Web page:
Throughout July, the international team working on the digs at Swandro and Skaill on the island of Rousay, Orkney, have been getting youngsters involved in archaeology.
It has been a great success with parents and children from the mainland as well as local children trying their hand at archaeology. This week the children had great fun making and decorating Viking pottery, examining Viking artefacts and learning new skills by digging a small test pit.
“I have some pictures from today. It was fantastic. We all loved it.Thank you so much.” Susan and her 2 children.
This Sunday 24h July is the Swandro and Skaill Archaeology Open Day, when not only will the whole site be open to the public, but there will be chances to get involved. The Viking bone carver, Valgar Ketilson will also be on site to help everyone get hands on with the past!
The international team excavating the eroding archaeological site at Swandro and the Viking Farmstead at Skaill on the Orkney island of Rousay are holding an exciting open day on 24th July 2016.
Everyone is welcome and transport will be available from Rousay ferry terminal for those who travel across as foot passengers (Ring us at 01856 569225 so that we can meet you at Rousay Ferry Pier).
The details are as follows:
Venue: Swandro and Skaill archaeology excavations
Sunday 24th July
11am – 4.30pm
“Living Archaeology” activities
Meet Valgar Ketilson, the Viking bone carver and get hands on with the past
Site tours around the archaeology excavations
Guided walk along the Westness Walk
Ferry from Tingwall at 11.55am. Return 5.30pm. Travel as a foot passenger.
Background to the Excavations
Julie Bond and Steve Dockrill of the University of Bradford write…….The Knowe of Swandro on the Orcadian Island of Rousay, consists of a mound which is situated immediately behind a boulder beach on the Bay of Swandro. On its eastern flank is the Norse settlement site known as Westness, excavated by the Norwegian archaeologist Sigrid Kaland in the 1970’s (Kaland 1993). Described by RCAHMS in 1946 as ‘the much disturbed remains of a stony mound’, this knowe has generally been considered to be the remains of an Iron Age broch. At the top of the mound a crescent-shaped wall or ridge faces towards the sea, which looked like the disturbed remains of a curving wall, surrounding an area which had large tumbled stones visible in the grass. Ordnance Survey records suggested it had been investigated at some point in the past but there is no published record. The mound may have been disturbed during Radford’s investigation of the nearby Westness Norse houses in the 1950’s or 60’s.
As part of the Gateway to the Atlantic Project a number of coastal erosion sites were selected for investigation on the Island of Rousay. Due to the vulnerability of the remains at Swandro, work has concentrated on the investigation of this site. This research builds on the site and landscape studies undertaken at Tofts Ness, Sanday (1984-8 by Dockrill), Old Scatness and Jarlshof (1995-2006) in Shetland by Dockrill & Bond and the Viking Unst (2006-8) project by Bond.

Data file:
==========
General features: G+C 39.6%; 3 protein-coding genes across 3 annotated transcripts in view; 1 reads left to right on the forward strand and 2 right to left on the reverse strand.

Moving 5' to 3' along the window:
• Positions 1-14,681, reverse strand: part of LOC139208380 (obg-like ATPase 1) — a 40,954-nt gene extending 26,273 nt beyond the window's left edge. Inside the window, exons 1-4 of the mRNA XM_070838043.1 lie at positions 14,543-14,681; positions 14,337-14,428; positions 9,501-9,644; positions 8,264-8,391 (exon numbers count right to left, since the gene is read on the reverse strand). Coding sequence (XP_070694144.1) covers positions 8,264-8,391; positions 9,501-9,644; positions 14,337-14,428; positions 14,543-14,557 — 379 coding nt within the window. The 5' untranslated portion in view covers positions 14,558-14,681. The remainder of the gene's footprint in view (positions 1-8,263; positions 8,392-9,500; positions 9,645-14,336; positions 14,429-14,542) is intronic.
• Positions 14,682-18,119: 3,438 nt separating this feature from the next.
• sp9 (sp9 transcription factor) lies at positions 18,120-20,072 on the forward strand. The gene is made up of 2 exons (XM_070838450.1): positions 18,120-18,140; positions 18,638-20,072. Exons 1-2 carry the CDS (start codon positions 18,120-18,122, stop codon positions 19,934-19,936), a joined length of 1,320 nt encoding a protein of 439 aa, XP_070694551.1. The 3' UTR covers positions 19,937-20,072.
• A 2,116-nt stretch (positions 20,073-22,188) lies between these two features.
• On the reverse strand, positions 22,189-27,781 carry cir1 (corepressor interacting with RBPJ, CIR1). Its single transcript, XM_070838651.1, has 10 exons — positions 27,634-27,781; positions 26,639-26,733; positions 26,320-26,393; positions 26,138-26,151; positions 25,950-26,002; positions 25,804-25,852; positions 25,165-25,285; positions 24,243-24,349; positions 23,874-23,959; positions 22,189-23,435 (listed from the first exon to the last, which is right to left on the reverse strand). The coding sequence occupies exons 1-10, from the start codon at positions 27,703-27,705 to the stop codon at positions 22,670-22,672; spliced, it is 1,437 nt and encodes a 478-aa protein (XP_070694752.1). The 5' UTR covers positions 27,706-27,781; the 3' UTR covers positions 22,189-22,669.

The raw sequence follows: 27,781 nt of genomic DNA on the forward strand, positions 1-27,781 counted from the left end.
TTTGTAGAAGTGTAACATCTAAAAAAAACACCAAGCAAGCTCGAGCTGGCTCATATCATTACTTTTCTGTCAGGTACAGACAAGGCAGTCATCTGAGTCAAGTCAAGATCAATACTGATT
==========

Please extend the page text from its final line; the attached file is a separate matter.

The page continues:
The Key Questions
What is the extent of the Iron Age settlement and how does this change over time? The understanding of the Iron Age settlement in cultural and economic terms by the excavation and sampling of these sites will provide a current and informed understanding for people living on Rousay in the Iron Age and how this changes over time.
What is the association with the Norse settlement and how does this inform on the question of the Pictish/Viking cultures? The taking of existing estates by Scandinavian settlers is still a contentious issue in terms of its nature and date. Only with more detailed excavation will it be possible to gain an insight into this important transition on what increasingly seems to be a vital site for this transition period.
What is the potential of the Chambered Cairn in providing new data to complement the burial monuments excavated previously in Orkney? The site has the potential to establish the relationship of this monument form to the later Iron Age settlement, a phenomenon observed at a number of sites in Orkney, as well as providing a unique opportunity to investigate the construction of the mound due to the erosion.
The investigation of this eroding site takes place within a research framework, which also demonstrates the relevance of the disappearing record. The long settlement history or “biography” revealed by the erosion enables the study of human behaviour in this particular place through major changes in culture, climate and environment.
The Work so Far
A number of set upright stones were just visible among the pebbles on the beach in 2010. Subsequent excavation indicated archaeological survival on the beach below the erosion face that forms the boundary between land and high water. The presence of these deposits and their subsequent investigation has completely changed our understanding of this enigmatic mound. Initial clearance of the overlying beach material revealed the remains of an Iron Age structure. This was confirmed by an AMS radiocarbon date of 25BC-AD130 at 95% confidence for carbonized barley from a midden, which sealed flagging in one of the compartments. Work in 2012 enabled the nature of the erosion to be more fully understood indicating significant archaeological survival and potential. The sea had created terraces or steps within the archaeological mound, with each of these eroded scars being covered by re-deposited beach material.